The Namesake: A novel By Jhumpa Lahiri

Friday 19 May 2017 1 month ago 50   Hyderabad   Print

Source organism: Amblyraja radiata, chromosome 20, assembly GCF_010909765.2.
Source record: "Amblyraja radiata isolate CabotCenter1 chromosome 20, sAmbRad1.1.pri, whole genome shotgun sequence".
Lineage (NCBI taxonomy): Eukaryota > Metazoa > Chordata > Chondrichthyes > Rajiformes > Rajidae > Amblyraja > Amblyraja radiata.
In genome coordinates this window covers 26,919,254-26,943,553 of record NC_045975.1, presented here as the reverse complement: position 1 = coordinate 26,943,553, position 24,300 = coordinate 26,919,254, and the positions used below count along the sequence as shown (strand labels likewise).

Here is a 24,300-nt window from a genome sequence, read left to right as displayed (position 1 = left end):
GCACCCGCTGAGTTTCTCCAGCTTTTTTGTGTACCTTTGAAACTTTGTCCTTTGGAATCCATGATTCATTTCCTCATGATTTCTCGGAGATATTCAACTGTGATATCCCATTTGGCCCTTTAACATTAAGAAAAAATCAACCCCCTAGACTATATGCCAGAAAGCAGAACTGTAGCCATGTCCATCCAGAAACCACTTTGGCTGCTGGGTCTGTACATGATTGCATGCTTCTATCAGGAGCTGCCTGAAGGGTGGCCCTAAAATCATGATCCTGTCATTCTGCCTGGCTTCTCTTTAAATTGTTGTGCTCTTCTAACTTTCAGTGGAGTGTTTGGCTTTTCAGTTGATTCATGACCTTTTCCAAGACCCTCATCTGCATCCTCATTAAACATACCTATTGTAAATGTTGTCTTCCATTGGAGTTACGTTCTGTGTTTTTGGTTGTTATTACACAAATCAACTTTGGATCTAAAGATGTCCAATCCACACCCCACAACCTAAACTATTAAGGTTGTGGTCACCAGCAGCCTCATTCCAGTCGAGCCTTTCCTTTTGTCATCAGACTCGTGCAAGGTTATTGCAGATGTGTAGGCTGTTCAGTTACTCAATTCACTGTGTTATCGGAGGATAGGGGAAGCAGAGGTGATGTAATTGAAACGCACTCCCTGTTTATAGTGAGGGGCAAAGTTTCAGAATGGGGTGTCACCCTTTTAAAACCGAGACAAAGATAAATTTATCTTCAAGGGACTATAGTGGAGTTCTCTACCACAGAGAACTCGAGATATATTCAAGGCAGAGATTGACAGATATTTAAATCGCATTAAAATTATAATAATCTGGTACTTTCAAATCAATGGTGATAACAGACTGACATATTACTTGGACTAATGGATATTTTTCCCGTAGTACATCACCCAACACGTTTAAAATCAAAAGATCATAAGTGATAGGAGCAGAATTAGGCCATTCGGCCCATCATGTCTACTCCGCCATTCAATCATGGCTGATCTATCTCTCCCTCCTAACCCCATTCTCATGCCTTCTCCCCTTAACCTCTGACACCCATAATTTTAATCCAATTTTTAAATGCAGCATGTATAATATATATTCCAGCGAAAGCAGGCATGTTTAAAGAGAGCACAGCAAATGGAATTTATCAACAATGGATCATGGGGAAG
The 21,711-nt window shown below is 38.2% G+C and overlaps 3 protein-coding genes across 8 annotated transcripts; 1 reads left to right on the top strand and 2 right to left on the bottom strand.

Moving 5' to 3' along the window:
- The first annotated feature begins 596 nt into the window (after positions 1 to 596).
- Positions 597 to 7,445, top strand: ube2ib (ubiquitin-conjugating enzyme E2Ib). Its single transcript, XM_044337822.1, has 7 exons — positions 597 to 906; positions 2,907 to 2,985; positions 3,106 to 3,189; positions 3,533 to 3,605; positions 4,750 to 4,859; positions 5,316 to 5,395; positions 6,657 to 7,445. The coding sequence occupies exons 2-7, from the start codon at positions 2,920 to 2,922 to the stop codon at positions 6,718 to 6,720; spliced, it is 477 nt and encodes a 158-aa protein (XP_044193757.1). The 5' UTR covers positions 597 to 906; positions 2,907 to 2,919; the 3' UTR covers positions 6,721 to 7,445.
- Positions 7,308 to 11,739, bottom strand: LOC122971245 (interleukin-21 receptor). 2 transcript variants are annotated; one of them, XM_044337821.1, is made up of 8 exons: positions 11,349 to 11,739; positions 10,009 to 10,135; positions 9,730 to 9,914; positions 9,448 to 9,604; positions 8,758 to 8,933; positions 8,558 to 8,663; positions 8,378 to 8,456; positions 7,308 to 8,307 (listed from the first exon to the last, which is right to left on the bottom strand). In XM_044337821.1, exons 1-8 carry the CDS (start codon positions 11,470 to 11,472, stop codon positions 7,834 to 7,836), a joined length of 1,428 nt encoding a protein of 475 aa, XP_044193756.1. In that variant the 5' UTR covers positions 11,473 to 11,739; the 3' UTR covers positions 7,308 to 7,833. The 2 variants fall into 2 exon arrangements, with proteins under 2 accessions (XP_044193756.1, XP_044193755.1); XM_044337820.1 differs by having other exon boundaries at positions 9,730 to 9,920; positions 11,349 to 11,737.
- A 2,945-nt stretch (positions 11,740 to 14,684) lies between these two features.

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Report  Kaleem Butt : From last two decades the world has seen some great writers from the Indian sub-continent, names like Arunditi Roy, Anita Desai, Khushwant Singh, Kamila Shamsie and many more have given new voice to problems of sub-continent in literary circles. Now it is commonly believed that Indian sub-continent is contributing hugely in English literature. One bright name in English literature is of Jhumpa Lahiri. Lahiri is a Bengali by origin and was born in 1967, she lives in America, and she got Pulitzer Prize for fiction on her debut book “Interpreter of Maladies” (a collection of short stories). In year 2003, her first novel “The Namesake” came out, this novel is published by Houghton Muffin and is spread over approximately 300 pages. In this novel Lahiri has tried to put light on the hardships faced by Ashoke and Ashima, a Bengali couple living in America, where Ashoke is doing his Ph.D from MIT, his wife Ashima is a traditional Bengali housewife who sticks to her traditions and is unable to adjust in materialistic American society, Lahiri masterfully portrays the cultural differences of American and Indian society simultaneously. As, she becomes pregnant, Ashima starts to write a series of letters to her grandmother back in Calcutta, with whom she is attached, all she is worried about, is a good Bengali name for her child as Bengali society gives high value to tradition of giving proper name to the newborn. At regular intervals throughout the story the author uses different appeals of argument to display to her readers that family should always be valued. The delivery is successful and the parents are ready to take their son home, when they come to know that the pair could not leave the hospital because they have to give name to newborn in the hospital for legal documentation, this news upsets Ashima because she is waiting for her grandmother reply to name the newborn, the traditional name process in their families is to have an elder give the baby name, but the letter never arrives and soon after the grandmother dies. In Bengali culture a child has two names real and pet name, so Ashoke suggests giving child pet name Gogol in honor of famous Russian author Nikolai Gogol, and this name is used on the birth certificate. Though the pet name has deep significance for the baby parents, it is never intended to be used by anyone other than family. Entering kindergarten, the Gangulis inform their son that he will be known as Nikhil at school. The five-year-old objects, and school administrators intervene on his behalf, sending him home with a note pinned to his shirt stating that he would be called Gogol at school, as was his preference. By the time he turns 14, he starts to hate the name. His father tries once to explain the significance of it, but he senses that Gogol is not old enough to understand. As Gogol progresses through high school, he resents his name more and more for its oddness and the strange genius for whom he was named. When he informs his parents that he wishes to change his name, his father objects to the idea but reluctantly agrees. Shortly before leaving for college, Gogol legally changes his name to Nikhil Gogol Ganguli. This change in name and Gogol going to Yale, rather than following his father footsteps to MIT, sets up the barriers between Gogol and his family. The distance, both geographically and emotionally, between Gogol and his parents continues to increase. He wants to be American, not Bengali. He goes home less frequently, dates American girls, and becomes angry when anyone calls him Gogol. During his college years, he smokes cigarettes and marijuana, goes to many parties, and loses his virginity to a girl he cannot remember. As he is going home for the summer, Gogol train is suddenly stopped and temporarily loses electricity. A man had jumped in front of the train and committed suicide, and the wait for the authorities causes a long delay. Ashoke, who is waiting at the train station for Gogol, becomes very concerned when he calls the train company and hears of this incident. When they pull into the Ganguli driveway, Ashoke turns off the car and finally explains the true significance of Gogol name. Gogol is deeply troubled by this news, asking his father why he did not tell him this earlier. He starts to regret changing his name and his identity. After graduating from Columbia, Gogol obtains a very small apartment in New York City, where he lands a job in an established architectural office. He is rather stiff personality-wise, perpetually angry or else always on the lookout for someone to make a stereotypical comment about his background. At a party, Gogol meets a very attractive and outgoing girl named Maxine, with whom he begins a relationship. Maxine parents are financially well off and live in a four-story house in New York City, with one floor occupied entirely by Maxine. Gogol moves in with her, and becomes an accepted member of her family. When Maxine parents visit her grandparents in the mountains of New Hampshire for the summer, they invite Maxine and Gogol to join them for a couple of weeks. Gogol introduces Maxine to his parents. Ashima dismisses Maxine as something that Gogol will eventually get over. Shortly after this meeting, Ashoke dies of a heart attack while teaching in Ohio. Gogol travels to Ohio to gather his father belongings and his father ashes, and in attempting to sort out his emotions, Gogol gradually withdraws from Maxine, eventually breaking up with her. He begins to spend more time with his mother and sister, Sonia. Later, Ashima suggests that Gogol contact Moushumi, the daughter of one of her friends, whom Gogol knew when they were children, and whose intended groom, Graham, broke up with her shortly before their wedding. Gogol is reluctant to meet with Moushumi because she is Bengali, but does so anyway, to please his mother. Moushumi and Gogol are attracted to one another and eventually are married. However, by the end of their first year of marriage, Moushumi becomes restless. She feels tied down by marriage and begins to regret it. He also feels like a poor substitute for Graham. Eventually, Moushumi has an affair with Dimitri, an old acquaintance, the revelation of which leads to the end of their marriage. With Sonia preparing to marry her fiance, an American named Ben, Gogol is once again alone. He is nonetheless comforted by the fact that Ashoke, prior to his death, finally told his son why he had chosen that name for him. Gogol comes to accept his name and picks up a collection of the Russian author stories that his father had given him as a birthday present many years ago. The theme of novel is identity crisis, it is story about immigrants in foreign culture, how they take the foreign culture and how they are taken in foreign culture, and the novel is so masterfully written that the reader at one point starts thinking that the novel is telling the reader story. In 2006, the novel was adopted into movie by Motion Pictures; it is directed by Mira Nair, while Irfan Khan and Tabu were in the main cast. 02